Secondly, we can convince people that "fact" #3 is not true, because, of course, it's not. Yes, we can rebut the other two facts as well, but if we can show people what marriage means to actual real-life gay and lesbian Californians and their families, then we can win next time. This is one of the central arguments made by the plaintiffs in the prop 8 trial: By denying marriage to a couple, you are sending them a clear message that their relationship is inferior to other people's relationships.

That is what I've been doing with Vote For Equality for the last few months: Having open, honest conversations with voters, both on the phone, and at their front door, explaining to them why I believe we ought to extend marriage benefits--not the separate but equal classification of "domestic partners", but marriage--to all committed long-term relationships. More importantly, Vote For Equality has devoted itself to something we almost never did during the No on 8 campaign: listening to the voters and finding out what their concerns are. Check it out!

We won't always change someone's mind, like Jay did in this video, but with every conversation we have, we'll find out more about that person -- their thoughts about this issue, any ideas they have that are factually incorrect, and any questions they have about same-sex marriage, that we might be able to answer for them. It's a lot of fun, and I believe that if we vote on this again, in California or elsewhere, and we win, it will be largely because of this kind of work. If you volunteered with the No on 8 campaign, and you were frustrated with how ineffective our tactics were, I promise you this is different. We've learned from our mistakes, and we're continuing to improve our approach.

(And if you were at any of the No on 8 actions, you know what's next -- The Ask)

One of the next major events coming up is a phonebank on August 24, where we have phone conversations much like the in-person conversation in that video you just watched. It also happens to be the day before my birthday, and seeing all of you, my huge following of blog readers (okay, so there are like four of you, but still), at the phonebank, would be a pretty awesome birthday present. I know it might seem scary to just call up a stranger and ask them how they feel about gay marriage, but once you get into it, you'd be surprised how much people are willing to talk about it.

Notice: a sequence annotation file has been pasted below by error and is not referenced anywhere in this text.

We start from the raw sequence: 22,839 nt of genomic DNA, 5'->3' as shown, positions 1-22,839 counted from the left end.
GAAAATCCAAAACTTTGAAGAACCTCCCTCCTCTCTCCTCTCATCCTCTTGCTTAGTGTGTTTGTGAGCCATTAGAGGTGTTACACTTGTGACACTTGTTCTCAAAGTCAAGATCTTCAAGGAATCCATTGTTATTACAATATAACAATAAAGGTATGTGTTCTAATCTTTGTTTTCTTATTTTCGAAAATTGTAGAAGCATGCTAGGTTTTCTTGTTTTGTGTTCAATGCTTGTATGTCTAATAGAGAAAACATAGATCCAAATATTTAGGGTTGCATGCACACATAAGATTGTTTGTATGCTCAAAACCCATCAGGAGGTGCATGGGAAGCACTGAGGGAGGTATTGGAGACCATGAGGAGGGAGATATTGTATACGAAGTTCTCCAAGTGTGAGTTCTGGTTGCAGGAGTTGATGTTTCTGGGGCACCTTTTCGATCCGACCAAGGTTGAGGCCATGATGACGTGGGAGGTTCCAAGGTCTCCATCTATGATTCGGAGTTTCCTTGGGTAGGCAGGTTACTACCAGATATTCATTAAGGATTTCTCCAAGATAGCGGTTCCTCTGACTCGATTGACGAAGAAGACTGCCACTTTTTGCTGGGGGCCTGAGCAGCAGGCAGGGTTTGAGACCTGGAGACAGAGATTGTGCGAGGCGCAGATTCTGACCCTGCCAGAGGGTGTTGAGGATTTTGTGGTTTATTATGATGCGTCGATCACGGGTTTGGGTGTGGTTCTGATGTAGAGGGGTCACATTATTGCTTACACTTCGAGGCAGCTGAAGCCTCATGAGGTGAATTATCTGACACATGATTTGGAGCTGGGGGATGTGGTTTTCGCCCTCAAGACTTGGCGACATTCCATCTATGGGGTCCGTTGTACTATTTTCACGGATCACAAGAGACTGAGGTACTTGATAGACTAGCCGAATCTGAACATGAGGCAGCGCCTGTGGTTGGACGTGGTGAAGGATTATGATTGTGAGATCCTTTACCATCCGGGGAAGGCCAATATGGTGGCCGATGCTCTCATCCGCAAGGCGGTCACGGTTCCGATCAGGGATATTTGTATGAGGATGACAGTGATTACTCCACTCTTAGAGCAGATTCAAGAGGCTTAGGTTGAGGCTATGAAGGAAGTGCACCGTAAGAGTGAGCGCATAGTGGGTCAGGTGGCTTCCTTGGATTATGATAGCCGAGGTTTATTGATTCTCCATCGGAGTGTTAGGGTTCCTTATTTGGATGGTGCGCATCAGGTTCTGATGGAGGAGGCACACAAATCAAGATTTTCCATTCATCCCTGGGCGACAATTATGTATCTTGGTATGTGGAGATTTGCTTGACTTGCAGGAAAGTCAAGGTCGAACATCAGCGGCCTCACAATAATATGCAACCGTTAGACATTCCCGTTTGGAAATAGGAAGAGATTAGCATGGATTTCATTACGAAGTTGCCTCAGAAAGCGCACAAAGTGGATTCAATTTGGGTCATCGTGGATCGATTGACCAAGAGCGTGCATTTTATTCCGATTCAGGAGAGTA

If you have any friends or family who might someday want to marry a person of the same sex, please come to this phonebank, for them. I'm sure you know at least one, and if not, then come to this phonebank for me -- for my birthday. There might even be free food! And no using band as an excuse, TMB people. If you leave right after practice, you'll get there on time, even with traffic.

The details:
Vote For Equality voter persuasion phonebank
August 24th, 6:30pm-9:30pm
1125 N. McCadden Place,
Los Angeles, CA 90038

I want to conclude this blog post with a quote from an unlikely source. As they are a project of NOM, you can imagine I don't agree with much of what comes from the Ruth Institute, but they're 100% right about one thing, and it nicely sums up why the work Vote For Equality is doing is so important, and why we can't just sit around waiting for court decisions:
As with other issues, what will decide the “same-sex marriage” controversy in the long run are the attitudes that prevail in society at large, not this or that judicial decision, ballot measure, or piece of legislation.
P.S. I really think if you give it a chance, you'll enjoy this phonebank, or find other VFE actions that suit you better. But if you really don't want to do this, or can't make it on that day, or find that you have more spare money than spare time (hey, it's possible!), then you can also make a donation to Vote For Equality, and that would also make a huge difference. Thanks!